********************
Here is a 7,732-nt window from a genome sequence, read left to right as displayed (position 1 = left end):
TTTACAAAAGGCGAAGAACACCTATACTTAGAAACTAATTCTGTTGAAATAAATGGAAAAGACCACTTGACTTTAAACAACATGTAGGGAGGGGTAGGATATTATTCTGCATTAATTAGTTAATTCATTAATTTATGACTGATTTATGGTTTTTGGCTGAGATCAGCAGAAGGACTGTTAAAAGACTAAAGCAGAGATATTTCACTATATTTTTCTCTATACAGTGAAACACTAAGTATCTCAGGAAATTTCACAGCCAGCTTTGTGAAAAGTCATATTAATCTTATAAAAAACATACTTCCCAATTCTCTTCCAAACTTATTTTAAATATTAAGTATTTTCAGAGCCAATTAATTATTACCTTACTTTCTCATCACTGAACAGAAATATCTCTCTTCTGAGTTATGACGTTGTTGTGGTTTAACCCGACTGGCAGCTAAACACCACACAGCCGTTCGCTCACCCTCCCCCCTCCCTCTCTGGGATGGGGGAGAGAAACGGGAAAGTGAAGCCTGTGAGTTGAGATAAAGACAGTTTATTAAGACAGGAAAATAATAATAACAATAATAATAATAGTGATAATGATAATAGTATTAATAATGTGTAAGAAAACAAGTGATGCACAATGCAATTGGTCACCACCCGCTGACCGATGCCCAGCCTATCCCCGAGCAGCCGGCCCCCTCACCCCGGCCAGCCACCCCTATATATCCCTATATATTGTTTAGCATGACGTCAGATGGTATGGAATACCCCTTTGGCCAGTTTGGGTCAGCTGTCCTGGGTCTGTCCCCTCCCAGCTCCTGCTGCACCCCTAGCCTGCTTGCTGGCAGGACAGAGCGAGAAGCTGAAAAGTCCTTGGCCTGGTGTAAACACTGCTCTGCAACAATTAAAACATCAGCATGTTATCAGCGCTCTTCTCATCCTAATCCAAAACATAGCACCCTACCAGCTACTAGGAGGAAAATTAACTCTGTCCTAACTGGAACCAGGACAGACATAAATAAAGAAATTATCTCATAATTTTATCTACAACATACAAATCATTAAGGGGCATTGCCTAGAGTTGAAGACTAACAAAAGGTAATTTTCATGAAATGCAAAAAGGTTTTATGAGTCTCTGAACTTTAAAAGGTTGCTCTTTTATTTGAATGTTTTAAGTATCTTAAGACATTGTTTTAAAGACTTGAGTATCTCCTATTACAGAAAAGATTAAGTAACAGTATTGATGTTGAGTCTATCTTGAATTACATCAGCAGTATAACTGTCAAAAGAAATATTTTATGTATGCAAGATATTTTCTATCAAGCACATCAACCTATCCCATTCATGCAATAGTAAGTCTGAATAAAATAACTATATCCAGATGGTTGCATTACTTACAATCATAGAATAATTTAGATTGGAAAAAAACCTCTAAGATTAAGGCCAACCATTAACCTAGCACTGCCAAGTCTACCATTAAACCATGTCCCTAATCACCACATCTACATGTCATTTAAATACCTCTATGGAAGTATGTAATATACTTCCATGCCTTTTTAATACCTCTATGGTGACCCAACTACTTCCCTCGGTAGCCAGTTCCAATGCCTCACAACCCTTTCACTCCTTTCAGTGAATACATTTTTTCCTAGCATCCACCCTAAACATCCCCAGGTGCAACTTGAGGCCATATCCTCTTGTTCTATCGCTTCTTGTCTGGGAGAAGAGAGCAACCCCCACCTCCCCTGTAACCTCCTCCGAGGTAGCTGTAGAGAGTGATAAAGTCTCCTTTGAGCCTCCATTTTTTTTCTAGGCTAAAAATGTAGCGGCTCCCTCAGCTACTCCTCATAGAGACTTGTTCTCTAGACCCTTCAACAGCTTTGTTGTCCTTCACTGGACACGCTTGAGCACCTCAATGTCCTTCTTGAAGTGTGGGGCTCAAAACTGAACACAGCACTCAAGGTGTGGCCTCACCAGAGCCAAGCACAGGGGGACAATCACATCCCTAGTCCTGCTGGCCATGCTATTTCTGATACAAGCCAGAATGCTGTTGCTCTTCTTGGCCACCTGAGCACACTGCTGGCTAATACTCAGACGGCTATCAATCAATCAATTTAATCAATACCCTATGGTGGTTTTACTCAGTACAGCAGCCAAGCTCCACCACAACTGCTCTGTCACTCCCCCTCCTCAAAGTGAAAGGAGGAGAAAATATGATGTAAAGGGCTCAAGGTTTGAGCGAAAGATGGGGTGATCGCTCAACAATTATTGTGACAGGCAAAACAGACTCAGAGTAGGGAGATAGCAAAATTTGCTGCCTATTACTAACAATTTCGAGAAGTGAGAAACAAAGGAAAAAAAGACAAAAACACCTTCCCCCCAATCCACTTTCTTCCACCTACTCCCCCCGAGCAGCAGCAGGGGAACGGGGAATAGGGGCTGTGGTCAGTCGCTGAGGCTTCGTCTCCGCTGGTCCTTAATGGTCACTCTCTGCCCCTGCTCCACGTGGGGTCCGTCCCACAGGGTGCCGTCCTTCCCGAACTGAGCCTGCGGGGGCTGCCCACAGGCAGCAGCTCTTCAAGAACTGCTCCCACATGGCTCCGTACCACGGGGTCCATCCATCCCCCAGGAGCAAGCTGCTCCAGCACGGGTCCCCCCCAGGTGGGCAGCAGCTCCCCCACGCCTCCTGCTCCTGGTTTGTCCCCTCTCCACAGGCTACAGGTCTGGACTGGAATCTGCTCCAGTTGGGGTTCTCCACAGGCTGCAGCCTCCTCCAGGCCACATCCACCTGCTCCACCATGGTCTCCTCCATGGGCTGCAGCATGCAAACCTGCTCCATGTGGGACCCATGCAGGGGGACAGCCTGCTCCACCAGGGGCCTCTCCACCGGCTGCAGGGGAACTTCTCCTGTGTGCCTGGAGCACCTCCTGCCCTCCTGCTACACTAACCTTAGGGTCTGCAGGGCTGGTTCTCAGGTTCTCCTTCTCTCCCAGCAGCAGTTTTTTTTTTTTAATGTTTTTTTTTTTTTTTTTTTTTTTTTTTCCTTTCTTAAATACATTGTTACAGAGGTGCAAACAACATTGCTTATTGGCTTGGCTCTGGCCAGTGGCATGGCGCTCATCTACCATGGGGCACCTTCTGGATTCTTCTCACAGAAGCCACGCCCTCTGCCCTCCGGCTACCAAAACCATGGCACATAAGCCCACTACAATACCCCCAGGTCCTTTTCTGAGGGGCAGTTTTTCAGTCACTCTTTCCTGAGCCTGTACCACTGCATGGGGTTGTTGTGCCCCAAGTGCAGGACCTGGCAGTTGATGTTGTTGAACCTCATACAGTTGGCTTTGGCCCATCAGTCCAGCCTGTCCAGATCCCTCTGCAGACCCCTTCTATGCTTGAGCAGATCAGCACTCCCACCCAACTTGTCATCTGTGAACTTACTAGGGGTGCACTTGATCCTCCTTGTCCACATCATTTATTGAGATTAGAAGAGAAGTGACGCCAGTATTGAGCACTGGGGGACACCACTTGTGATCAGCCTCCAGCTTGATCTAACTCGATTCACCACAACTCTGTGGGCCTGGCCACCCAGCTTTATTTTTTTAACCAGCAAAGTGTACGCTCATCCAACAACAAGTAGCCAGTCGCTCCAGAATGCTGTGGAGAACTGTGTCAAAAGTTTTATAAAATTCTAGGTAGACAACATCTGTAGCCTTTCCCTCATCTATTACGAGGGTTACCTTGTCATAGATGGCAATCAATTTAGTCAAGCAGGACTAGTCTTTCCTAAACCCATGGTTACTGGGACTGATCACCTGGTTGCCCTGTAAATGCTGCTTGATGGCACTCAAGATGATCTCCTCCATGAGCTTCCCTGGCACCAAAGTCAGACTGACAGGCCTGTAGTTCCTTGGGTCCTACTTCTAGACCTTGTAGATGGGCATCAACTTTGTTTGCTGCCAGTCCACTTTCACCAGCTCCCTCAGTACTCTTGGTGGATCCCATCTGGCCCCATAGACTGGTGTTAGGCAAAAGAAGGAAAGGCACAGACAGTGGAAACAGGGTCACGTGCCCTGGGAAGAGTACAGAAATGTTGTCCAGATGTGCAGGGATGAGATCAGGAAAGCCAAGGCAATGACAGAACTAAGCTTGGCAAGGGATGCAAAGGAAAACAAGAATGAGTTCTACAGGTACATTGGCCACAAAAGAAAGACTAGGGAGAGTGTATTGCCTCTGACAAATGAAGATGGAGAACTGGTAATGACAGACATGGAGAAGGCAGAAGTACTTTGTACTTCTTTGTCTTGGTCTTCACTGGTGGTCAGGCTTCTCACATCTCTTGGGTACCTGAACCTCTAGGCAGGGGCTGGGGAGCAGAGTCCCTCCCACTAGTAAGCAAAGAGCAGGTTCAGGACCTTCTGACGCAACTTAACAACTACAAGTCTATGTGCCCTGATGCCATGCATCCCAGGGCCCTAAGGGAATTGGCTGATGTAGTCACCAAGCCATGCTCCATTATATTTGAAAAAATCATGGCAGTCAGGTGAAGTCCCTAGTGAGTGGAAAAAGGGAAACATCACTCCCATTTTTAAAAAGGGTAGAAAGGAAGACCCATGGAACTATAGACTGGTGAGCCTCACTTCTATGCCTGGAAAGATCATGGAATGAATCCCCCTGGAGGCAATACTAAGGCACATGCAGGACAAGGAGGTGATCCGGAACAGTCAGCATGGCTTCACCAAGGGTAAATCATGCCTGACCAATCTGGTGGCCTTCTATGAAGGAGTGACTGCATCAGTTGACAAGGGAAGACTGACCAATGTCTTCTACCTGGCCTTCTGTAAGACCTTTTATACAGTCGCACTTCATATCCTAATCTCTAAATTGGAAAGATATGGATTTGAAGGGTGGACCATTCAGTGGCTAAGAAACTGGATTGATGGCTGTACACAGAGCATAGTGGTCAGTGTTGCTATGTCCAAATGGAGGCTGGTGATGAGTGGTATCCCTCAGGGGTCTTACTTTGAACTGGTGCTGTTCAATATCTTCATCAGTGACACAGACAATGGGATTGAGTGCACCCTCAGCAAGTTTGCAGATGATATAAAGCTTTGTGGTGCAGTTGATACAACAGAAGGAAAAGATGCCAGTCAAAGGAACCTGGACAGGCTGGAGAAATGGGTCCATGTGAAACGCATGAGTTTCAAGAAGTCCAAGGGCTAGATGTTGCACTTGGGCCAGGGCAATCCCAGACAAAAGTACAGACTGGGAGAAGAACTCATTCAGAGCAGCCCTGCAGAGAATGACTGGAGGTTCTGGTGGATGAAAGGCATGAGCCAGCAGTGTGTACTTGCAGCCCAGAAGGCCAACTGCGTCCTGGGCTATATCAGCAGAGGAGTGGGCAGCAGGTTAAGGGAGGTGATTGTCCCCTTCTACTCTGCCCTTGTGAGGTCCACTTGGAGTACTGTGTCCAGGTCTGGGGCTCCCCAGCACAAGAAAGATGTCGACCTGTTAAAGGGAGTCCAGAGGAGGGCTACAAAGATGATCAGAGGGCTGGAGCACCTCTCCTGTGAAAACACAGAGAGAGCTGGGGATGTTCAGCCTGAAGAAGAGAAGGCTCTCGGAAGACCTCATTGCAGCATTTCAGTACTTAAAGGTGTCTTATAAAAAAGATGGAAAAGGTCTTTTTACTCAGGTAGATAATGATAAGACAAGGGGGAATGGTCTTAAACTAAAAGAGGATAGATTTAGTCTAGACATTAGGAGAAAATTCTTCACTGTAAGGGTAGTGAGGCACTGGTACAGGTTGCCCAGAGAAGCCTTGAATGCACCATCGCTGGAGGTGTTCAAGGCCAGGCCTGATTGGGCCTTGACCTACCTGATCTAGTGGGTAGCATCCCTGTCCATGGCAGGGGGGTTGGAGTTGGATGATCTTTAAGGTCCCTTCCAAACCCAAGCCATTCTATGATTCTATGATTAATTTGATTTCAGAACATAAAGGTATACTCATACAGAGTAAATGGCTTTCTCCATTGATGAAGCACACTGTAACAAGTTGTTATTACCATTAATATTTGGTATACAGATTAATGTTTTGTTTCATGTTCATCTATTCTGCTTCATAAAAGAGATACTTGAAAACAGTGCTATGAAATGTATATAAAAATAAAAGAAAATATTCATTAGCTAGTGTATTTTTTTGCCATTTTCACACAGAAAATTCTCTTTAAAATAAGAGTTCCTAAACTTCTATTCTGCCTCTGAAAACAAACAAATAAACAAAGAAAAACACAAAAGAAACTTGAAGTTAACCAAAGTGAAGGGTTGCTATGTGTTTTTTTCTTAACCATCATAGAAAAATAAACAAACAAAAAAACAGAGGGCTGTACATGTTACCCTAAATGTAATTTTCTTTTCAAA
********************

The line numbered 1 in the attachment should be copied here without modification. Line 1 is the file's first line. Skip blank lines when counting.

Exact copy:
Here is a 7,732-nt window from a genome sequence, read left to right as displayed (position 1 = left end):